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· Administrator
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Oh, I see you've clarified that on your first line now. I used it to good effect for a while, but as an engineer it seems to be anti-intuitive to use a lubricant to increase friction. But it works, oh boy does it work.

I know you are advocating using a different rubber compound but I have found that even the softest F15 slot it tyres are not as grippy as P4s with a good oiling. Softness is not everything (which again goes against my old beliefs) somehow the oiled rubber gets affininity to a rubbered in track and provides a level of grip that defies sense.

But WD-40 is not the best by any means and it can leave some horrible deposits that are hard to clean. I got my latest tyre treatment recipe from another club and it is magic stuff. But the ingredients are a secret and some parts are a touch volatile!
 

· WRP World Champ 2015/2016
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4,299 Posts
First club type race I ever attended (The "Llanmarino Grand Prix) there was much hilarity and ribbing of one particular racer as he had tried to sneak in some wintergreen based tyre prep. How he thought he'd sneak wintergreen into the county unnoticed, let alone sneak into a church hall, I have no idea!

When quized about why wintergreen was banned, I was told "allegedly it's carconogenic. Or as we call it, just too good"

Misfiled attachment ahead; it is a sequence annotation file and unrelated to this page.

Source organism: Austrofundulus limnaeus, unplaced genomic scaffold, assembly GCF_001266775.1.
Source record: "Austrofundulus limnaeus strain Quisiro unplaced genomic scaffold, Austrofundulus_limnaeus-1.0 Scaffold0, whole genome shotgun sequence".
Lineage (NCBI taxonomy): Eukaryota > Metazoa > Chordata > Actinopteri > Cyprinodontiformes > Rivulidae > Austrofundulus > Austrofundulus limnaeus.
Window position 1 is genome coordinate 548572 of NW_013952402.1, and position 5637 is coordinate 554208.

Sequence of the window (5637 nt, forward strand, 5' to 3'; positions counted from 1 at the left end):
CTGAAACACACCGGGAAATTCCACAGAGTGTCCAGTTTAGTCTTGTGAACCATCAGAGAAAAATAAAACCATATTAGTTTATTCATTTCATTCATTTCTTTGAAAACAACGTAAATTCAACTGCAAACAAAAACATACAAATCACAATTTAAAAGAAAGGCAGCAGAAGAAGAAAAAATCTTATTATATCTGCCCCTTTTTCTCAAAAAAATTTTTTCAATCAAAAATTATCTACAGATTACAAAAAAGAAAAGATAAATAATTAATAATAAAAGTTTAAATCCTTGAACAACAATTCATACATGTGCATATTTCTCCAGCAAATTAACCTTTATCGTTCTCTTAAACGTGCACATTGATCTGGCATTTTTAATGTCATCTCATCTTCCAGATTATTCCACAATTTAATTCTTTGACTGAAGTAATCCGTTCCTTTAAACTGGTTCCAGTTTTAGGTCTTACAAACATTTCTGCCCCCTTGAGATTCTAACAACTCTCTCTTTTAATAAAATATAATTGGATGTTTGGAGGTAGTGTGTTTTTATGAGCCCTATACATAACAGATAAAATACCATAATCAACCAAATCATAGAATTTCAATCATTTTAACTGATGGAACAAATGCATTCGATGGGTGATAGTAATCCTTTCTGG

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QUOTE (keysandslots @ 15 Nov 2011, 03:17) <{POST_SNAPBACK}>Many of the tracks around here use silicones and only silicones. The problem seems to be that as long as silicone is all you run on your track, eventually the track gets "rubbered in" and the tires work great. As soon as you run some other kind of tire, the silicone gets removed and the track needs to start over again.

I'll warn you that you should take what I say with a grain (or shaker) of salt because ...
Randy

Heya Randy,

I think your approach and thinking is very methodical, and it reminded me of our own journey as a club from keeping the neo magnet industry solvent, to keep NASA's surface coating and lubricant industry solvent . . . LOL

Fortunately we have settled a bit as we became more experienced.

But I would suggest that your comment re: silicons is a bit different to what we have experienced.
We run all wood tracks now, from semi-gloss acrylics, through high gloss to super high gloss "2 pot enamel" like is found on cars and kitchen joinery.

Our experience is that silicons mainly mop up/remove the rubbered up nature of a track, reducing their own grip with the coating, at the same time as reducing the grip for rubber tyres as they remove the rubbber build up.

if you run ONLY or nearly all silicons, you will eventually see slight scuff marks from them on a gloss surface, though this doesn't seem to have much effect on grip plus or minus.
I doubt there is any silicon deposit on a lower grip track like scaley sport as the silicon takes a fair bit of abuse before any compound disengages from the surface.

We run our several club tracks clean (no rubbering up), and have completely cob-washed the old wives tales about silicon and rubber being completely incompatible.

Certainly the old theory about silicons simply leaving a silicon slippery deposit on tracks is untrue, probably created by the inverse situation when tracks lose sticky rubber build up.

They ARE incompatible if you want to run "rubbered up" tracks, as the silicon lifts any gradual rubbering up from the surface and reduces grip for rubber tyres, and also for the silicons if there was any visible amount of rubber.
But for clean tracks, we run both compounds in same race, or for sequential classes, silicon then rubber or vice versa with no problems at all.